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News > Sport

Mexico's Olympic Figure Skater Sees Dream Come True in Beijing

  • Donovan Carrillo of Mexico at Capital Indoor Stadium in Beijing, China, Feb. 8, 2022.

    Donovan Carrillo of Mexico at Capital Indoor Stadium in Beijing, China, Feb. 8, 2022. | Photo: Xinhua

Published 9 February 2022

Born and raised in a country where snow can rarely be seen, Donovan Carrillo is the first Olympic figure skater of Mexico in 30 years.

After his debut in the Olympics, Donovan Carrillo raised his blade covers painted in the color of the Mexican national flag, and said to the camera: "To my family and all Mexicans, our dream has come true!"


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Born and raised in a country where snow can rarely be seen, the 22-year-old is the first Olympic figure skater of Mexico in 30 years, and the only Mexican to make it free skating in the Olympics. Staking his short program to the remix of Black Magic Woman and Shake It, which starts slow and mysterious but changes to jaunty with a swing, Carrillo fully imbued spectators with his enthusiastic movements and smiles.

The performance earned him a personal-best score and a historic ticket to the men's free skating in Beijing. "I didn't want it to end. I wanted to keep skating and living the Olympic dream," he said.


It has been 55 years since Mexico City last saw snow. And figure skating is something people seldom talk about in a country where soccer, boxing, basketball and baseball prevail over other sports. And for Carrillo, the story with ice started from a crush on a girl.

Born in 1999 to parents who were both physical education teachers, the Mexican boy was named after Donovan Bailey, a well-known Jamaican-Canadian sprinter, and was urged to play as many sports as possible. He was training in gymnastics and diving at first. While at the age of eight, he was lured into skating by a girl, who learned figure skating with Carrillo's elder sister then.

"After my classes, I used to go to the rink and watch my sister -- all the movements, the jumps and spins and choreography that she and her friends were doing. So I started to practice these jumps off-ice. I would put on some music then I get inspired to try to do a choreography my own way," Carrillo recalled.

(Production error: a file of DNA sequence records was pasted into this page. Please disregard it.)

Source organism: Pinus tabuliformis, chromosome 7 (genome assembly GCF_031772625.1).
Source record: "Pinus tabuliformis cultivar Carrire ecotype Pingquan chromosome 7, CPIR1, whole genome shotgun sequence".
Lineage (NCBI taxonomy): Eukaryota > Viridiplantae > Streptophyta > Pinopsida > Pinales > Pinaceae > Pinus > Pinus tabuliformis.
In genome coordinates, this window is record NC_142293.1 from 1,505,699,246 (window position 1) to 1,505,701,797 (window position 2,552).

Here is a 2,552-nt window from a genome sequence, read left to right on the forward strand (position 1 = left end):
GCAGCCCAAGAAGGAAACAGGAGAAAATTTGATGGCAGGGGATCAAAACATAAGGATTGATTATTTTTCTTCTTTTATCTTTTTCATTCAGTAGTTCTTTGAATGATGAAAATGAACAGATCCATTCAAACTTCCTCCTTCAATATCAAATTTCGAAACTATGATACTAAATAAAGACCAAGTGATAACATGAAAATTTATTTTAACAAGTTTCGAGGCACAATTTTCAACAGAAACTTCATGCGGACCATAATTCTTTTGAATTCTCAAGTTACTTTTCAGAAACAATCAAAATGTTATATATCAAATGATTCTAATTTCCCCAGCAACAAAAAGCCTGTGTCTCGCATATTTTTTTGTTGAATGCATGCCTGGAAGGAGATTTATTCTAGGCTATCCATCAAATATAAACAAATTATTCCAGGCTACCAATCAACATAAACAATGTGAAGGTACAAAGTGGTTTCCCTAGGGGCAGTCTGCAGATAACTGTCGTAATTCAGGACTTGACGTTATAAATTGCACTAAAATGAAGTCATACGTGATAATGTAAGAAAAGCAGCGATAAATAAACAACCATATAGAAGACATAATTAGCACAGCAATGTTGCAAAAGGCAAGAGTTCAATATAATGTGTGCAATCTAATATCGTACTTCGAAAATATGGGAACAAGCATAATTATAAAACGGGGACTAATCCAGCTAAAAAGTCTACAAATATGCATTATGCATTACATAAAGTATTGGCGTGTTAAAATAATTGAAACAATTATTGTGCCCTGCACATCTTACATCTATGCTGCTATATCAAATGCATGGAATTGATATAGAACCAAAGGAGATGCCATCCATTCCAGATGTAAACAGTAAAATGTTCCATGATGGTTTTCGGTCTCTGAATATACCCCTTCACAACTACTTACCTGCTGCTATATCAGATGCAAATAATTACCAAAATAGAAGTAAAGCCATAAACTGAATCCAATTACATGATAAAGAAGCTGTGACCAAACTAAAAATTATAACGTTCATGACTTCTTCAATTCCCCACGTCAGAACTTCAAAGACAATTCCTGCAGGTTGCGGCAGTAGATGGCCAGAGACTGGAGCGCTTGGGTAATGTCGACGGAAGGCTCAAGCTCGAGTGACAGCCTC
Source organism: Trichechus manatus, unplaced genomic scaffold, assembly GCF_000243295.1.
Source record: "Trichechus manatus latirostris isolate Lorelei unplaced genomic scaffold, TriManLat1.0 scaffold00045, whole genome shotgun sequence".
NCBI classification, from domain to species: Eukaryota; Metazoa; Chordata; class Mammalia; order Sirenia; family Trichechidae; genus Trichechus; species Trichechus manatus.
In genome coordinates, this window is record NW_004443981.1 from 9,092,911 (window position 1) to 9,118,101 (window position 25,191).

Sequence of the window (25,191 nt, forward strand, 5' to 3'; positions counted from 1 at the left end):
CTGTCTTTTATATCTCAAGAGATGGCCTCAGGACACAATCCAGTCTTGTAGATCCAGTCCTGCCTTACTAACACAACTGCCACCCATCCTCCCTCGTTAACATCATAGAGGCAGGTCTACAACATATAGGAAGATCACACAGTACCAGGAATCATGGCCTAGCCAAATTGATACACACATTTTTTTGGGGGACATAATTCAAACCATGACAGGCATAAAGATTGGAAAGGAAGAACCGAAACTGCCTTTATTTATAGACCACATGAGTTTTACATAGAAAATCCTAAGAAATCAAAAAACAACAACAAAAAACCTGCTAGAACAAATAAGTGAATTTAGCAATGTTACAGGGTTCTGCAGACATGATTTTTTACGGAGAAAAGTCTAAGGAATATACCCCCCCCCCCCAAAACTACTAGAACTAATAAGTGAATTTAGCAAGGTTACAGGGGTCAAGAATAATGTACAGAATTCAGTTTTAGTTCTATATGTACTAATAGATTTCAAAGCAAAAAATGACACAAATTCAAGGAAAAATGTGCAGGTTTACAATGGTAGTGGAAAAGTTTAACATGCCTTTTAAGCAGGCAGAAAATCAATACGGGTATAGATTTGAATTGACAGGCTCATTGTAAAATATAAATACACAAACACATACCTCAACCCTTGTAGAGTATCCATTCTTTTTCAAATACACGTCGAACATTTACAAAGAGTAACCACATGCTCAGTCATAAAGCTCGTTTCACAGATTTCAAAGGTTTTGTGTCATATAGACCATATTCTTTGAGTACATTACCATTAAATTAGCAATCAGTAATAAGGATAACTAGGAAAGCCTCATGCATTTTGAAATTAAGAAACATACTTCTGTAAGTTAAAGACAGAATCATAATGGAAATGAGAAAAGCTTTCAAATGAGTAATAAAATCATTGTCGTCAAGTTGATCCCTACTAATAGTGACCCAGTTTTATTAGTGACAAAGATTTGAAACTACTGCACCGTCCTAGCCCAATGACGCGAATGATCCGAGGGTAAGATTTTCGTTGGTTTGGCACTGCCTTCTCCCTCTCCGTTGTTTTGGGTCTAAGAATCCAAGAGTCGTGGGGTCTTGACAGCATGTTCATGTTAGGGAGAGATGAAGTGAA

On Tuesday, Carrillo took to the ice as the eighth skater and pulled off nearly perfect quad toeloop and triple axel at the Capital Indoor Stadium. Performing with no hesitation, he seemed to be quite familiar with the venue. While nine days ago, when he practiced for the first time in the stadium, he spent much time to get used to the Olympic rink.

"In Mexico, we don't have any Olympic-sized rink. In Leon, the city where I live, the rink is in a mall, so we have to train with the public. And sometimes we cannot do all programs because the music for the public session is on, so it's just a little bit challenging," said Carrillo.

"But it's not impossible," he said, adding that before he moved to Leon, the rink in his hometown Guadalajara was even smaller in the shape of a circle. When he was 13, the circular rink shut down and he had to move to Leon with his coach Gregorio Nunez.

Besides the infrastructure, raising fund for attending international competitions is also thorny. Before the Mexican government supported him in 2019, all the expenses had been covered by Carrillo's family and friends. But it was never enough and he had to take time away from training often. The cultural barrier is another challenge for Carrillo.

"Sometimes people think that the artistic sports are only for women, so that's something I had to fight when I was a kid," he said, adding that he hopes to lessen the sexual bias as well as people's doubt in winter sports in Mexico.


For the past eight years, Carrillo has skated to at least one piece of Latin music in every competition season, and the 2022 Winter Olympics was no exception. For his debut show in Beijing, Carrillo picked the music of Carlos Santana. And his costume, a black shirt adorned with over 17,000 crystals, was tailored for him by Mexican designer Edgar Lozano.

"It's something that I always try to do with my performance, to involve the Mexican culture," Carrillo said, adding that international competitions are good platforms for cultural exchange, and he hopes to bring Mexican culture to more and more people. After his short program, knowing that he has secured a slot in the final round, Carrillo could not hold back his smile. He said that a Mexican figure skater with an Olympic dream once seemed crazy to many people around him.

Despite countless obstacles, Carrillo stood on the world's top stage with his distinctive Latin programs. "I don't stay with the 'no', and I always look for the 'yes'," he said.

"I want to invite people to work hard and never give up, no matter what adversity they encounter," said the skater who has achieved his dream on ice.

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